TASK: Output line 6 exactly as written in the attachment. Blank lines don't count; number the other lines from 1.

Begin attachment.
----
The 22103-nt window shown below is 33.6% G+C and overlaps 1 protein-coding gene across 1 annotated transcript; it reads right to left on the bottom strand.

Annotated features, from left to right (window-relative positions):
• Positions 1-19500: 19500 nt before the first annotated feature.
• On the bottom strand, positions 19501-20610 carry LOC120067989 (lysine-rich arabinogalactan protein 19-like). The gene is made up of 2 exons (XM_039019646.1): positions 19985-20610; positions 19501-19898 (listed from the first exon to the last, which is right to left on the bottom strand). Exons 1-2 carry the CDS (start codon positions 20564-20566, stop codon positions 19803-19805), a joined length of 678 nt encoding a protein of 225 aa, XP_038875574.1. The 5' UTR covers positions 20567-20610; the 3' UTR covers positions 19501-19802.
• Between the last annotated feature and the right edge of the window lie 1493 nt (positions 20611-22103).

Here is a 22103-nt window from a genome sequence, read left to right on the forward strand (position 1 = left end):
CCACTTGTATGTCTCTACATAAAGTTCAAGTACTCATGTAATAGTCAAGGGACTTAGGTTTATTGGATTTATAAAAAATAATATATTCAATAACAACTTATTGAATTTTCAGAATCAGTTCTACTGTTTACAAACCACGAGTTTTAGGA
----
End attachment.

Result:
Here is a 22103-nt window from a genome sequence, read left to right on the forward strand (position 1 = left end):